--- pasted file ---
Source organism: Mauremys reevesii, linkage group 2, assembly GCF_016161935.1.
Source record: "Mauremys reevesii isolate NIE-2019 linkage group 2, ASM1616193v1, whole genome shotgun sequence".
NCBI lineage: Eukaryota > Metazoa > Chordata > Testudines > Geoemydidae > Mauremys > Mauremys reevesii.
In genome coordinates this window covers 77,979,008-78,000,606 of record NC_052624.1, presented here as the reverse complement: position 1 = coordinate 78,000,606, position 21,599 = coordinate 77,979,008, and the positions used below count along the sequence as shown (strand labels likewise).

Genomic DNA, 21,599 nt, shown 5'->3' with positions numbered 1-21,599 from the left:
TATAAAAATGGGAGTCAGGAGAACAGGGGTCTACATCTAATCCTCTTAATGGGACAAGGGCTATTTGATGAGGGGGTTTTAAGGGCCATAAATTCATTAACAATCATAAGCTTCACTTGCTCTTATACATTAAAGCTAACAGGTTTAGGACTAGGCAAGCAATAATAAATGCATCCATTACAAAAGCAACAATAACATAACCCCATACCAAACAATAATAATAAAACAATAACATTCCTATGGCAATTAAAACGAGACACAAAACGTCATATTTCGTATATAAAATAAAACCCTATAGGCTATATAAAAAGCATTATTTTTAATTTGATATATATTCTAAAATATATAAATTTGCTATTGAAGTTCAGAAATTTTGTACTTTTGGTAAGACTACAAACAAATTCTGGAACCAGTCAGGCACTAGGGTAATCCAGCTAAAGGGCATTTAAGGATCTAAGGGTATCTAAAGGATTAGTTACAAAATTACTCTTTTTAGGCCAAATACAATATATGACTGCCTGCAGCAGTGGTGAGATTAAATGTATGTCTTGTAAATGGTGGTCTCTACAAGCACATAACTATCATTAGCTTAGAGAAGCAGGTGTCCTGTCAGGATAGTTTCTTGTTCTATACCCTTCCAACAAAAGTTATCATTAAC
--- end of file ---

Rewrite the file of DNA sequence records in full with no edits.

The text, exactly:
Source organism: Mauremys reevesii, linkage group 2, assembly GCF_016161935.1.
Source record: "Mauremys reevesii isolate NIE-2019 linkage group 2, ASM1616193v1, whole genome shotgun sequence".
NCBI lineage: Eukaryota > Metazoa > Chordata > Testudines > Geoemydidae > Mauremys > Mauremys reevesii.
In genome coordinates this window covers 77,979,008-78,000,606 of record NC_052624.1, presented here as the reverse complement: position 1 = coordinate 78,000,606, position 21,599 = coordinate 77,979,008, and the positions used below count along the sequence as shown (strand labels likewise).

Genomic DNA, 21,599 nt, shown 5'->3' with positions numbered 1-21,599 from the left:
TATAAAAATGGGAGTCAGGAGAACAGGGGTCTACATCTAATCCTCTTAATGGGACAAGGGCTATTTGATGAGGGGGTTTTAAGGGCCATAAATTCATTAACAATCATAAGCTTCACTTGCTCTTATACATTAAAGCTAACAGGTTTAGGACTAGGCAAGCAATAATAAATGCATCCATTACAAAAGCAACAATAACATAACCCCATACCAAACAATAATAATAAAACAATAACATTCCTATGGCAATTAAAACGAGACACAAAACGTCATATTTCGTATATAAAATAAAACCCTATAGGCTATATAAAAAGCATTATTTTTAATTTGATATATATTCTAAAATATATAAATTTGCTATTGAAGTTCAGAAATTTTGTACTTTTGGTAAGACTACAAACAAATTCTGGAACCAGTCAGGCACTAGGGTAATCCAGCTAAAGGGCATTTAAGGATCTAAGGGTATCTAAAGGATTAGTTACAAAATTACTCTTTTTAGGCCAAATACAATATATGACTGCCTGCAGCAGTGGTGAGATTAAATGTATGTCTTGTAAATGGTGGTCTCTACAAGCACATAACTATCATTAGCTTAGAGAAGCAGGTGTCCTGTCAGGATAGTTTCTTGTTCTATACCCTTCCAACAAAAGTTATCATTAAC